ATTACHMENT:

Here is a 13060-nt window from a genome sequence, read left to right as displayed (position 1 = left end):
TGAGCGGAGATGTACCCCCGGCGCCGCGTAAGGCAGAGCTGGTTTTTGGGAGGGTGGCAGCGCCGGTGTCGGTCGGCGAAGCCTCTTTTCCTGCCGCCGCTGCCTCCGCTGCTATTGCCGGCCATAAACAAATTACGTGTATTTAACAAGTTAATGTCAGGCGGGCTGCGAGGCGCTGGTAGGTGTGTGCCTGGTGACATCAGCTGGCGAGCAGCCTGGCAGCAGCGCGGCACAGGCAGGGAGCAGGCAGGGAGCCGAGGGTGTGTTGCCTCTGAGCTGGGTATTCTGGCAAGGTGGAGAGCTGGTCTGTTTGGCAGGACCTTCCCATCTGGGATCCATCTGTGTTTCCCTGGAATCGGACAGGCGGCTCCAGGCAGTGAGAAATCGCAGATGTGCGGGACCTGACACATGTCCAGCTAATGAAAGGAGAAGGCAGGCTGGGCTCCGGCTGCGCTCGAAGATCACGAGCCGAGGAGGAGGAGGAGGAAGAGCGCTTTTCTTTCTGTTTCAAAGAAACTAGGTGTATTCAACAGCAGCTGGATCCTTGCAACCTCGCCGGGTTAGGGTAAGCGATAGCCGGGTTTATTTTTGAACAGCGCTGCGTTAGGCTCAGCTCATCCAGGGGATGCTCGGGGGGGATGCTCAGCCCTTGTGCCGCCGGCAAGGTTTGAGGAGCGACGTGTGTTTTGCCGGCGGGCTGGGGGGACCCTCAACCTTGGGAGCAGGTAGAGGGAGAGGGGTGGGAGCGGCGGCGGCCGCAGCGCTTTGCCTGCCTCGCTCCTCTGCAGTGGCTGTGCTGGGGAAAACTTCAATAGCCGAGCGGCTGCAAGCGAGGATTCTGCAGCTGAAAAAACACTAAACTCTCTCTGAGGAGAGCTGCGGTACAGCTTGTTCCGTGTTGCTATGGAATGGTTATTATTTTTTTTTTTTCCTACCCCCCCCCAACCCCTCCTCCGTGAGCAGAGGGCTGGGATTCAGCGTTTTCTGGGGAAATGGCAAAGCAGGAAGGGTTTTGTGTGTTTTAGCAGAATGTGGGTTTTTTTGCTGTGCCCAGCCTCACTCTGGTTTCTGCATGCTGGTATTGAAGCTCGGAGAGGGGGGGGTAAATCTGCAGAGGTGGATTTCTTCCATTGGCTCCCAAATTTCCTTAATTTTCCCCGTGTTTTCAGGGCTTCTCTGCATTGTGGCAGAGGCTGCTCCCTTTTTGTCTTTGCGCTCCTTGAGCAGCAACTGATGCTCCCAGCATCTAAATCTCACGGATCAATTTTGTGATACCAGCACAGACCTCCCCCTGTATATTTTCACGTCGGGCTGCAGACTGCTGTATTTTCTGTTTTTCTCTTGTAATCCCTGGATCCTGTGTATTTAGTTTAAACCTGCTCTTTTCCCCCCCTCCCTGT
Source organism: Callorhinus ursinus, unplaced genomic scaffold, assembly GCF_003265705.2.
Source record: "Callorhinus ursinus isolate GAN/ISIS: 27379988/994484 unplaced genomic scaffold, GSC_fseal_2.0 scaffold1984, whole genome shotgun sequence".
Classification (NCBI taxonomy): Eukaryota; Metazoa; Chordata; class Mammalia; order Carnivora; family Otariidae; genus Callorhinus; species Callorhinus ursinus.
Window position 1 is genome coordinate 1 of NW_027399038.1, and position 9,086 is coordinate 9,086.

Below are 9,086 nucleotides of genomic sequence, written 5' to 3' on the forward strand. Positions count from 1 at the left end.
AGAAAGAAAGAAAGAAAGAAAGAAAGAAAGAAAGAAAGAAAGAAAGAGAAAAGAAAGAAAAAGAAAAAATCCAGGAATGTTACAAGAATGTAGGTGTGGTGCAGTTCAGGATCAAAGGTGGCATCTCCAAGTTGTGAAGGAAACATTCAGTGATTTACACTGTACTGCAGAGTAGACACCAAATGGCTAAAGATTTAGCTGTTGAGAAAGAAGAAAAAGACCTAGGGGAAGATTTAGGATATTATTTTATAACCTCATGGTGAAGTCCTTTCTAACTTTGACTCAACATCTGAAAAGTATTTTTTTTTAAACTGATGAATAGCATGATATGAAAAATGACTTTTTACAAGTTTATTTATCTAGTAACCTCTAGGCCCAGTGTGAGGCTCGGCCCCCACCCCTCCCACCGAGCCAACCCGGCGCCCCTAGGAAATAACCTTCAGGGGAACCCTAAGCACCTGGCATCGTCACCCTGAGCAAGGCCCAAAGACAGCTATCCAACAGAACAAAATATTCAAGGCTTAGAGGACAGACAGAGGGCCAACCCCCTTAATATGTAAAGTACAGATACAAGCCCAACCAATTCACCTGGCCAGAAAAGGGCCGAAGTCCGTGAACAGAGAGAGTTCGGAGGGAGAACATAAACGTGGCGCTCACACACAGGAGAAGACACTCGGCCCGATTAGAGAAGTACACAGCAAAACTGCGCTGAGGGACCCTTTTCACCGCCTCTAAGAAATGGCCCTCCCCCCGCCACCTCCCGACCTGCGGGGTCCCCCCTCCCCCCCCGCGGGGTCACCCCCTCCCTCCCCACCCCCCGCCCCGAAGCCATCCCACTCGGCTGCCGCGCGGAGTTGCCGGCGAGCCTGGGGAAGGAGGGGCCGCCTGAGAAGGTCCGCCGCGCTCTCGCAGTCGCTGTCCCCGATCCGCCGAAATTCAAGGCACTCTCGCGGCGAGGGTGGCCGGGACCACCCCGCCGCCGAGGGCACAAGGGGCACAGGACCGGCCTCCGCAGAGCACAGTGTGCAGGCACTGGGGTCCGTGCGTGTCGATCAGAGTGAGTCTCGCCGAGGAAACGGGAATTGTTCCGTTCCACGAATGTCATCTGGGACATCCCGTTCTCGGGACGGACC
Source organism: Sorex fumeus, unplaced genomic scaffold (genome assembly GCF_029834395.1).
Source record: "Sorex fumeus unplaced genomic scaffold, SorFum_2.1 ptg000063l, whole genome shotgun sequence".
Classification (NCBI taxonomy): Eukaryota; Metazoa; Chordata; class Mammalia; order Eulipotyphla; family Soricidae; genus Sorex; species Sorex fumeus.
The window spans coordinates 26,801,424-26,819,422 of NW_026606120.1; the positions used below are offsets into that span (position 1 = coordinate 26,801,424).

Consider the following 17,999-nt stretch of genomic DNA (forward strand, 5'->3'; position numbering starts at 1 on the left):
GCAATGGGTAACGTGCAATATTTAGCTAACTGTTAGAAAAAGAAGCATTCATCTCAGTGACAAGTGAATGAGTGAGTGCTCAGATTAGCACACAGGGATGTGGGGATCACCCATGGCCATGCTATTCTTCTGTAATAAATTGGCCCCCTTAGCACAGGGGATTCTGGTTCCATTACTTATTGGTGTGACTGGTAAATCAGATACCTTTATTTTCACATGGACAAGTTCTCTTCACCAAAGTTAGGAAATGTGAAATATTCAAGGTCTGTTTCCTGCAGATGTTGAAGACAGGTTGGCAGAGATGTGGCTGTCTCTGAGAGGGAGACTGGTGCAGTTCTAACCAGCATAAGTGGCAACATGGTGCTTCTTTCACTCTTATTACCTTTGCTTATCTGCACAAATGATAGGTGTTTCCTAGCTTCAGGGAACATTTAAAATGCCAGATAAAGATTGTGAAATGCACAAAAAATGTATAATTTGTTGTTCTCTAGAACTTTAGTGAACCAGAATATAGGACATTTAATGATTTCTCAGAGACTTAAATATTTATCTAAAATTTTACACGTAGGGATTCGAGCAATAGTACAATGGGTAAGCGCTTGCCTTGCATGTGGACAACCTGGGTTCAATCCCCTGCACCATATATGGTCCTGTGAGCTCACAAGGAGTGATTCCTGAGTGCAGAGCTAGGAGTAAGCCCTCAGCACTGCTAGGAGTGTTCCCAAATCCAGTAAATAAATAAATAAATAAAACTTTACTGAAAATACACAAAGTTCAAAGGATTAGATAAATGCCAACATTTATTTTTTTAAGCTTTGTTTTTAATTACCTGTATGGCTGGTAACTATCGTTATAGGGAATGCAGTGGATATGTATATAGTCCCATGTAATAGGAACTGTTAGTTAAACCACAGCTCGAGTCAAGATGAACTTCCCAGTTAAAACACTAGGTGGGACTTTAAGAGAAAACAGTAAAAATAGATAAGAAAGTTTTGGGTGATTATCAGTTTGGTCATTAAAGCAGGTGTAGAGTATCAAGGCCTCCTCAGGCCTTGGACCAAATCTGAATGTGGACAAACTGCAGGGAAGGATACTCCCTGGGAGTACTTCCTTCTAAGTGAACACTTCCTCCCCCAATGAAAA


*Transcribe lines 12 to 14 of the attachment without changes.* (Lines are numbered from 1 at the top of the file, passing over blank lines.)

The window spans coordinates 26,801,424-26,819,422 of NW_026606120.1; the positions used below are offsets into that span (position 1 = coordinate 26,801,424).

Consider the following 17,999-nt stretch of genomic DNA (forward strand, 5'->3'; position numbering starts at 1 on the left):
GCAATGGGTAACGTGCAATATTTAGCTAACTGTTAGAAAAAGAAGCATTCATCTCAGTGACAAGTGAATGAGTGAGTGCTCAGATTAGCACACAGGGATGTGGGGATCACCCATGGCCATGCTATTCTTCTGTAATAAATTGGCCCCCTTAGCACAGGGGATTCTGGTTCCATTACTTATTGGTGTGACTGGTAAATCAGATACCTTTATTTTCACATGGACAAGTTCTCTTCACCAAAGTTAGGAAATGTGAAATATTCAAGGTCTGTTTCCTGCAGATGTTGAAGACAGGTTGGCAGAGATGTGGCTGTCTCTGAGAGGGAGACTGGTGCAGTTCTAACCAGCATAAGTGGCAACATGGTGCTTCTTTCACTCTTATTACCTTTGCTTATCTGCACAAATGATAGGTGTTTCCTAGCTTCAGGGAACATTTAAAATGCCAGATAAAGATTGTGAAATGCACAAAAAATGTATAATTTGTTGTTCTCTAGAACTTTAGTGAACCAGAATATAGGACATTTAATGATTTCTCAGAGACTTAAATATTTATCTAAAATTTTACACGTAGGGATTCGAGCAATAGTACAATGGGTAAGCGCTTGCCTTGCATGTGGACAACCTGGGTTCAATCCCCTGCACCATATATGGTCCTGTGAGCTCACAAGGAGTGATTCCTGAGTGCAGAGCTAGGAGTAAGCCCTCAGCACTGCTAGGAGTGTTCCCAAATCCAGTAAATAAATAAATAAATAAAACTTTACTGAAAATACACAAAGTTCAAAGGATTAGATAAATGCCAACATTTATTTTTTTAAGCTTTGTTTTTAATTACCTGTATGGCTGGTAACTATCGTTATAGGGAATGCAGTGGATATGTATATAGTCCCATGTAATAGGAACTGTTAGTTAAACCACAGCTCGAGTCAAGATGAACTTCCCAGTTAAAACACTAGGTGGGACTTTAAGAGAAAACAGTAAAAATAGATAAGAAAGTTTTGGGTGATTATCAGTTTGGTCATTAAAGCAGGTGTAGAGTATCAAGGCCTCCTCAGGCCTTGGACCAAATCTGAATGTGGACAAACTGCAGGGAAGGATACTCCCTGGGAGTACTTCCTTCTAAGTGAACACTTCCTCCCCCAATGAAAA